Obamacare website and security

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  • 2 months later...

I got signed up through the Healthcare marketplace.

I  encountered no problems with the site crashing, lack of security,  threats to privacy or otherwise.

I was able to compare the policies offerred by several different insurers, and check out their different policies.
I was able to print out the overview and take it to doctors which the provider listed ad preferred / participating and verify the coverage was accepted.

I was able to find a policy which offerred me better flexibility, better coverage (lower deductible and copays) than what I had as well as being accepted by more doctors.

I was able to complete enrollment with no problems.

I was then contacted by the insurer who confirmed that I had been accepted and enrolled and that my first payment was due by January 10th and I could make it online at any time.

I went online,  logged into the insurers secure site and entered my information, confirmed that the policy I had signed up for was the one being offerred and made my payment.


Overall my impression was positive.  The process would have been a lot better had it not been for all the negative publicity which probably discouraged a lot of people from utilizing this resource to research and compare insurers and policies.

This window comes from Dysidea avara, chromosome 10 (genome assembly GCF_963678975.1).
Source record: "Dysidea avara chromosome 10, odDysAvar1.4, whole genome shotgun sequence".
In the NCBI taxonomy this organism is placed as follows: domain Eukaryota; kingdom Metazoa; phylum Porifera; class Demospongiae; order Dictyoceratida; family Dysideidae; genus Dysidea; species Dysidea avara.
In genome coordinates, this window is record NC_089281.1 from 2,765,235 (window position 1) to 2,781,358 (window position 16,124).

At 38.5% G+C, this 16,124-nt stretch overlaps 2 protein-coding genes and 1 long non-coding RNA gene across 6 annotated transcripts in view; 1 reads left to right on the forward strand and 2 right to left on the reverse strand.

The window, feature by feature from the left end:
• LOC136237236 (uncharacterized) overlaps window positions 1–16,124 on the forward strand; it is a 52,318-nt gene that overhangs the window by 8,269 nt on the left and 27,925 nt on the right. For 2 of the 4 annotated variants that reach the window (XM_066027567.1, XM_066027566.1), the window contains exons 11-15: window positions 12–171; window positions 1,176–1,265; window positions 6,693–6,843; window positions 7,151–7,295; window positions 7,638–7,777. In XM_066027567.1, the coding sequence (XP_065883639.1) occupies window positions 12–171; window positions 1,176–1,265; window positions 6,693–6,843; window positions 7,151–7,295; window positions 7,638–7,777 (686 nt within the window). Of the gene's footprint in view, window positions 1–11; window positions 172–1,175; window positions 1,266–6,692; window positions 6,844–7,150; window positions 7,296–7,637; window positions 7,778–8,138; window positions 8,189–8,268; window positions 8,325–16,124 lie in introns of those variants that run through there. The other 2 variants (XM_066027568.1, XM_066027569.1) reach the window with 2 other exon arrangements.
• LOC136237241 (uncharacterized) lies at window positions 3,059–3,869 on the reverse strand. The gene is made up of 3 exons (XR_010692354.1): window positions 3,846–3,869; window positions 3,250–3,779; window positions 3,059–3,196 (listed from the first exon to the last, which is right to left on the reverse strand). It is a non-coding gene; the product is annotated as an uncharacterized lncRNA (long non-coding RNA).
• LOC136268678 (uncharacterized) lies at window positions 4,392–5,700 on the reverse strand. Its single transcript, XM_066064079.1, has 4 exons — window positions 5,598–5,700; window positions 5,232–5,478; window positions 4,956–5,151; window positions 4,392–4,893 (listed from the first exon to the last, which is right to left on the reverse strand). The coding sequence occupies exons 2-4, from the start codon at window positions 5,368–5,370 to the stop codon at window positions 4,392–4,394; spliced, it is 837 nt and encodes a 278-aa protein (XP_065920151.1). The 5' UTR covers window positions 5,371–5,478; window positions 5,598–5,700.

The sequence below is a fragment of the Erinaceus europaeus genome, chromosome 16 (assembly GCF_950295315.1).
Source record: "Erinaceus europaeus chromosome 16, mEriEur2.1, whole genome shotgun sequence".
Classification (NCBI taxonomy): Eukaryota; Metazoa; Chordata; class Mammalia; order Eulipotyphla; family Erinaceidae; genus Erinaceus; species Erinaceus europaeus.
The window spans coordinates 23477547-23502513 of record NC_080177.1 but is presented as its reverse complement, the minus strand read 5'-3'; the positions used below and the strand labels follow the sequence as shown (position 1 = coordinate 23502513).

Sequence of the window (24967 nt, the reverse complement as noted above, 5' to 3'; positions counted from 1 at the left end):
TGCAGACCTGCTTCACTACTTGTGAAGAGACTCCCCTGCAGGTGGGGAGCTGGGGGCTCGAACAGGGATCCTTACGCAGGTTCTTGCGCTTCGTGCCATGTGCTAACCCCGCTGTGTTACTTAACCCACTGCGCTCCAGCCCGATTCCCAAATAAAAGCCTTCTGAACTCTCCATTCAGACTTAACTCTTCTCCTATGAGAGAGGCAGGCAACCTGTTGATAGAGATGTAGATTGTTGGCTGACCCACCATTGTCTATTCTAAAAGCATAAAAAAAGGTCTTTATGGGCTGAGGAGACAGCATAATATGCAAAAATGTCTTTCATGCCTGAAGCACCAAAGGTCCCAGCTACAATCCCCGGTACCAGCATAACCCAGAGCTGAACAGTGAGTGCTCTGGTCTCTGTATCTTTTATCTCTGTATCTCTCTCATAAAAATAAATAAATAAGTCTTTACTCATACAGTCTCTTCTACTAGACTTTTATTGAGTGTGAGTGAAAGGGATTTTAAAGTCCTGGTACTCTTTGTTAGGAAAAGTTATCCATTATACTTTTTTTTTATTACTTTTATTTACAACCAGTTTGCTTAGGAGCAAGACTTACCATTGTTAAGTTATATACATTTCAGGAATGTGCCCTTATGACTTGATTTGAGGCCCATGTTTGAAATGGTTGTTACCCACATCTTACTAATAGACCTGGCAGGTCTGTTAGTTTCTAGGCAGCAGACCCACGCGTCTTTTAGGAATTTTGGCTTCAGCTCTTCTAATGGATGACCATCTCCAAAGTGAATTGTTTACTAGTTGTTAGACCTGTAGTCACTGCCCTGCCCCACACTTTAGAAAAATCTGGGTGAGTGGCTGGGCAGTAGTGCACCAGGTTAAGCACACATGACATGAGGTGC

Compared to when the IRS rolled out E-File for income tax this was flawless.  The first time I tried to E-File I had so many problems (and they wanted to charge for fixing each one) that I wound up just paper filing for that  year and the next few until they ironed out the bugs. 

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The 41 employees of Extreme Dodge in Jackson, Mich., are very familiar with trade-ins, but this year they’re learning about trade-offs as they come face to face with the new realities of health care. A few workers say they’re getting a great deal, but most have a severe case of sticker shock.




Twenty-six of the dealership's workers had been covered this year under the old company plan. Twenty-one have now decided to go with the new group plan recommended by the company for next year, though they realize that they face sharply higher out-of-pocket costs next year.

Their deductibles will go from $1,125 this year to $3,000 next year, and maximum out-of-pocket costs jump from $2,250 to $6,350. And for families, those numbers double: to a $6,000 deductible and $12,700 out-of-pocket maximum.



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